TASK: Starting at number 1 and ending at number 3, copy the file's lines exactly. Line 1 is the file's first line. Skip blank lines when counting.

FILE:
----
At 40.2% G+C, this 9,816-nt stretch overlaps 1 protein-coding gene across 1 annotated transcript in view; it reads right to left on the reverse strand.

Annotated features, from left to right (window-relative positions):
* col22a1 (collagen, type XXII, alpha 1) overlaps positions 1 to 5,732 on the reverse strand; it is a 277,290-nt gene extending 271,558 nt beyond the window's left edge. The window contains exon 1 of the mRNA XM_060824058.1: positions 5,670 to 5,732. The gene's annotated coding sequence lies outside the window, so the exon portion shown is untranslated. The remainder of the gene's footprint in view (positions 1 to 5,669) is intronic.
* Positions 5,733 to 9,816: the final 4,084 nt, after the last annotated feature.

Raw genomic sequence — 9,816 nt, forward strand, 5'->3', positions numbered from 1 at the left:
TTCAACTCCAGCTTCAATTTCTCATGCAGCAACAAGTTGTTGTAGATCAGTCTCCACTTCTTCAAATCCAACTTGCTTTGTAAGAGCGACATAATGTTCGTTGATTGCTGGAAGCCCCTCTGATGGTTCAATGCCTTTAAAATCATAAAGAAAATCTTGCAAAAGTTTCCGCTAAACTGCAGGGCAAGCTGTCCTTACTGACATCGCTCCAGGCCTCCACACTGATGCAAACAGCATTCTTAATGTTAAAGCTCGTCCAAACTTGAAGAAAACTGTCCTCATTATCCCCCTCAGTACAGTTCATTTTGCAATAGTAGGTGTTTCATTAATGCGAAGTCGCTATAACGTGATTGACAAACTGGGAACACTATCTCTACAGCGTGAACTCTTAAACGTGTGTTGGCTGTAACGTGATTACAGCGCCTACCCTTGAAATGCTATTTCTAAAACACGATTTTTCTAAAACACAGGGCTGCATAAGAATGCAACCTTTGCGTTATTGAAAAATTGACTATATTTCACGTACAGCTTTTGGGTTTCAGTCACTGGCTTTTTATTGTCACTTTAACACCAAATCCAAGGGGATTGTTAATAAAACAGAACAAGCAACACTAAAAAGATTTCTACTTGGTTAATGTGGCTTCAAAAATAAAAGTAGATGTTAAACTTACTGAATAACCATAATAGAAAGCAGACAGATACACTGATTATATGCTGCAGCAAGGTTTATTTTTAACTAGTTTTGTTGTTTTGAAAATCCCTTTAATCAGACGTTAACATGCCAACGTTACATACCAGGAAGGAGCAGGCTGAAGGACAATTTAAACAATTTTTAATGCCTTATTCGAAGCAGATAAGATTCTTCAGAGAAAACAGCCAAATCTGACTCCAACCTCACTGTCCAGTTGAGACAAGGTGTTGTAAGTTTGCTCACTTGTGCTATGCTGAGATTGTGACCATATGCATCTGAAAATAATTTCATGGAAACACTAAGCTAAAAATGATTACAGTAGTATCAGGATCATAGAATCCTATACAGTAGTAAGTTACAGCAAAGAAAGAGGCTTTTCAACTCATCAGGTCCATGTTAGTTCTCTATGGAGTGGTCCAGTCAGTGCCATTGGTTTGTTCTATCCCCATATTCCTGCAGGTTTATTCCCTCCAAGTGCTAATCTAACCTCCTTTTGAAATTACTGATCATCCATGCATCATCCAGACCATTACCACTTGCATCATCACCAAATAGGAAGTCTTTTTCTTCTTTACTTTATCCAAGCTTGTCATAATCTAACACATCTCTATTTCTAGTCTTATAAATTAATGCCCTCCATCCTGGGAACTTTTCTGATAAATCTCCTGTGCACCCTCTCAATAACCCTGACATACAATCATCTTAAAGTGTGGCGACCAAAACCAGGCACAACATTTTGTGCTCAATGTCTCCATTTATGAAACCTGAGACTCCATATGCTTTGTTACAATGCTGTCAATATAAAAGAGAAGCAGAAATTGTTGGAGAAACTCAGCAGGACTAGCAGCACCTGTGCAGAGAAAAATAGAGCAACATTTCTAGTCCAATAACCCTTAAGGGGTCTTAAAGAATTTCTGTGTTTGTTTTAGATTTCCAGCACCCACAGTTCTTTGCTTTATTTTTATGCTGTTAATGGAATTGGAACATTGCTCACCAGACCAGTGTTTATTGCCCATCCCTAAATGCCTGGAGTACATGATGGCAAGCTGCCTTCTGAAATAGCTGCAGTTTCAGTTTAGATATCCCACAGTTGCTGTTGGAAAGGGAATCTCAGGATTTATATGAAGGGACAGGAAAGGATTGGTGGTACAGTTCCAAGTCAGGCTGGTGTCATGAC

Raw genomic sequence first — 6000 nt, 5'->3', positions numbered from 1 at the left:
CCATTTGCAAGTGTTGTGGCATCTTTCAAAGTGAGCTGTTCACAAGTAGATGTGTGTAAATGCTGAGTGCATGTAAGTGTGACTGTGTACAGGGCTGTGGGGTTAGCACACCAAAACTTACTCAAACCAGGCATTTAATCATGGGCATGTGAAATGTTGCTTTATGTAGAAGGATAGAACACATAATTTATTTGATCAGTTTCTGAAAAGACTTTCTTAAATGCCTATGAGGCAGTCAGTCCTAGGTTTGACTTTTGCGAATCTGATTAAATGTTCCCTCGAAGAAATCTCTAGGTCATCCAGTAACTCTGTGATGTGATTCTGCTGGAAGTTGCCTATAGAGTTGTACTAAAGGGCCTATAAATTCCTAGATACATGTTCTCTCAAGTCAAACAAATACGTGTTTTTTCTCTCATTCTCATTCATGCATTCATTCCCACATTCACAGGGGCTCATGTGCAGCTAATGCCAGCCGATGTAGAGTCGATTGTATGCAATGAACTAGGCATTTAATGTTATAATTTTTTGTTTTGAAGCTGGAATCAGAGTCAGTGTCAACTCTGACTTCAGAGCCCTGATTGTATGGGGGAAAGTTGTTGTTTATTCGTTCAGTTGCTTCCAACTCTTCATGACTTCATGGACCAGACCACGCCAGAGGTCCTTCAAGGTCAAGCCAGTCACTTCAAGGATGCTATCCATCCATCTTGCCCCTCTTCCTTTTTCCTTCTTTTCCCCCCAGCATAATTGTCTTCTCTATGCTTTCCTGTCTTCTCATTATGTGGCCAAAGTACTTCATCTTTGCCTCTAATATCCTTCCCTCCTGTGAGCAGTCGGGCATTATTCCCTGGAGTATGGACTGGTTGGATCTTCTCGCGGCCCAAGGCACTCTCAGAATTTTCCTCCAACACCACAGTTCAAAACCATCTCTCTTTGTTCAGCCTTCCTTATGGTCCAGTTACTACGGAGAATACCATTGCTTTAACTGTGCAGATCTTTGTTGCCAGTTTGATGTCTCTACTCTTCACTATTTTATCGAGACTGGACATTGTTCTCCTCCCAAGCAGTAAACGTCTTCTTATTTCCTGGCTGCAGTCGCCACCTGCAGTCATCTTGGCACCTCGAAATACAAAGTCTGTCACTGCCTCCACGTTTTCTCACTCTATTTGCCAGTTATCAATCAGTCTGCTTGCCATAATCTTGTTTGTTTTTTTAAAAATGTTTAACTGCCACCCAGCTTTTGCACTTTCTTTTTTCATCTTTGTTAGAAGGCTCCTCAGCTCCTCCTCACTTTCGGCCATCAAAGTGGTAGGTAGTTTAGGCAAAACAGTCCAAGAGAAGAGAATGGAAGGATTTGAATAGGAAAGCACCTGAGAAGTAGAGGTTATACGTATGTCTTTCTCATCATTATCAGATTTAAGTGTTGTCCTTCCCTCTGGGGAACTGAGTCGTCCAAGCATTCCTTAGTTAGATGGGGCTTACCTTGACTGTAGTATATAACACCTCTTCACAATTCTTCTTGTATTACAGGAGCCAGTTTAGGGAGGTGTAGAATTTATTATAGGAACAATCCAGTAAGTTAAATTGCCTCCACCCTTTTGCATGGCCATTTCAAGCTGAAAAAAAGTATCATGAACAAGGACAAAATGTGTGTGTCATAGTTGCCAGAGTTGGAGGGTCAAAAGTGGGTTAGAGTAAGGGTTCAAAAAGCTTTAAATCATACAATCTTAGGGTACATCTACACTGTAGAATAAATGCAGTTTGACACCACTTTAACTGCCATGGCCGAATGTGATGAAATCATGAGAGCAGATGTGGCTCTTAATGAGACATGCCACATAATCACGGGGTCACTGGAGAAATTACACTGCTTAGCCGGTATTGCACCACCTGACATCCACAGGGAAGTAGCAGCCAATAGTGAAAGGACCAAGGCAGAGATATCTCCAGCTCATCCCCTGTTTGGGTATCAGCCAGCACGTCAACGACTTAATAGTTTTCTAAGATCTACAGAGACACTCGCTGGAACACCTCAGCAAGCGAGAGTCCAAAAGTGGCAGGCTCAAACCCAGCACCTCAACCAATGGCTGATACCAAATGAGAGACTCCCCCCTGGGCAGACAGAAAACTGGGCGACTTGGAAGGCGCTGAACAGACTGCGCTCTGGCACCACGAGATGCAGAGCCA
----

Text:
At 40.2% G+C, this 9,816-nt stretch overlaps 1 protein-coding gene across 1 annotated transcript in view; it reads right to left on the reverse strand.

Annotated features, from left to right (window-relative positions):
* col22a1 (collagen, type XXII, alpha 1) overlaps positions 1 to 5,732 on the reverse strand; it is a 277,290-nt gene extending 271,558 nt beyond the window's left edge. The window contains exon 1 of the mRNA XM_060824058.1: positions 5,670 to 5,732. The gene's annotated coding sequence lies outside the window, so the exon portion shown is untranslated. The remainder of the gene's footprint in view (positions 1 to 5,669) is intronic.